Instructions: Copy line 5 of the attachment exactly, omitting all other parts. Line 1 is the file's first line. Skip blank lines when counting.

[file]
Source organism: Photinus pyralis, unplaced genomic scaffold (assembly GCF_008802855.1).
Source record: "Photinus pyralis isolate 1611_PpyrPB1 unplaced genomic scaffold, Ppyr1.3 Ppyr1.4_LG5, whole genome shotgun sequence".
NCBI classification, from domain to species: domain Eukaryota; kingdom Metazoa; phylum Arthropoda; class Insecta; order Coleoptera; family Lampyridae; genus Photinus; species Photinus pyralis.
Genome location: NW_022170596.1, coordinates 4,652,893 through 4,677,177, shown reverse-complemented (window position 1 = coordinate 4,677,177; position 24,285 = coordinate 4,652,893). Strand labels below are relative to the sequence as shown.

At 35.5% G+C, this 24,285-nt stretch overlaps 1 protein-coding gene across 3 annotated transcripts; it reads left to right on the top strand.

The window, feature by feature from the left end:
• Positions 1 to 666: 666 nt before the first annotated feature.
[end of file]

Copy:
At 35.5% G+C, this 24,285-nt stretch overlaps 1 protein-coding gene across 3 annotated transcripts; it reads left to right on the top strand.